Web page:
Fossilised foot of a three-toed dinosaur that lived in Brazil 115 million years ago is found


Fossilised foot of a three-toed dinosaur that lived in Brazil 115 million years ago is identified as belonging to a new species that may be a forerunner of today’s birds

  • The specimen was found in the Pedra Branca mine in Brazil’s Ceará State in 2008
  • Extraction and preparation of the fossil was complex and took 12 years in total
  • A carnivore, ‘Aratasaurus museunacionali’ was likely 5.3 stones and 10 feet tall
  • Like all bird-like theropods, the dinosaur was three-toed and had hollow limbs

The fossilised foot of a three-toed dinosaur that lived in Brazil 115 million years ago has been identified as belonging to a new species of bird forerunners.

The carnivore — dubbed ‘Aratasaurus museunacionali’ — was unearthed in 2008 from a layer of dark shale in the Pedra Branca mine in Ceará State by a local resident.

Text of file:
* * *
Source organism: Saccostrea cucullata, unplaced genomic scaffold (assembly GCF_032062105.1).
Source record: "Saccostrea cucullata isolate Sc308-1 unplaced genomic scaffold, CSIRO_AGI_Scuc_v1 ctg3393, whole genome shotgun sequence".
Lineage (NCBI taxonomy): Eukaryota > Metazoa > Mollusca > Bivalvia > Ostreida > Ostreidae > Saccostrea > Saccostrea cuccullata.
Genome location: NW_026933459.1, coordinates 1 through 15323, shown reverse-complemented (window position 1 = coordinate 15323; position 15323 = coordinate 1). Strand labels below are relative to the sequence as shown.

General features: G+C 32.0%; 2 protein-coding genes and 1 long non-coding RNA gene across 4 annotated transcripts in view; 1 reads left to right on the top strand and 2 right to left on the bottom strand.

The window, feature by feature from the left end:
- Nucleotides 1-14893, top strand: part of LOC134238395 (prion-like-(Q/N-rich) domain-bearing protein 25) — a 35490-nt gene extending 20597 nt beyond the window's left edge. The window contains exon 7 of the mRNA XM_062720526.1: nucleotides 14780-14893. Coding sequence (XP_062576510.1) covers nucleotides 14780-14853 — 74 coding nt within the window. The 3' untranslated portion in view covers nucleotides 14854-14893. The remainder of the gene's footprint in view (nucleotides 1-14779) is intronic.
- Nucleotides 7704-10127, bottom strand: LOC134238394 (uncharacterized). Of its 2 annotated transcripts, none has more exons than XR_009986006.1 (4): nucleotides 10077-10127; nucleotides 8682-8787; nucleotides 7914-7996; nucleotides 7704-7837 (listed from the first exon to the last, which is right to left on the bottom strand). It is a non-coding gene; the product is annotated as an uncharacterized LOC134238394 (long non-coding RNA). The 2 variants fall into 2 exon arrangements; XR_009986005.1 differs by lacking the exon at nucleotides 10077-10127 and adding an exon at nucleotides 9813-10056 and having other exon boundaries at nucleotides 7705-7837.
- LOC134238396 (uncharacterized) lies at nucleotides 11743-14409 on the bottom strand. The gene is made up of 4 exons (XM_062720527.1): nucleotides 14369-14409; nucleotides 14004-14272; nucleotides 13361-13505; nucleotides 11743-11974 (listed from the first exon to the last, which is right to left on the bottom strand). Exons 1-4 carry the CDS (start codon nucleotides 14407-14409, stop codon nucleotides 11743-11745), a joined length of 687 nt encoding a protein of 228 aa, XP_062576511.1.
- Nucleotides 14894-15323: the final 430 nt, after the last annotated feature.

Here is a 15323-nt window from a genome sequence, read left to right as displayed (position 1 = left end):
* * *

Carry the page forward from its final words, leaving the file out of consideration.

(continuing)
Experts believe that the dinosaur died young, but likely already weighed some 5.4 stones (34 kilograms) in life and would have stood more than 10 feet (3 metres) tall.

A. museunacionali was a medium-sized theropod — the group of bird-like dinosaurs characterised by their three-toed limbs and hollow bones.

The discovery of the new species may help scientists better understand the evolutionary history of this carnivorous dinosaur group.

The fossilised foot of a three-toed dinosaur that lived in Brazil 115 million years ago (pictured in this artist’s impression) has been identified as belonging to a new species of bird forerunners

The carnivorous reptile — dubbed 'Aratasaurus museunacionali' — was unearthed from a layer of dark shale in the Pedra Branca mine in Ceará State by a local resident. Pictured, the fossilised foot bones of the newly-identified species of dinosaur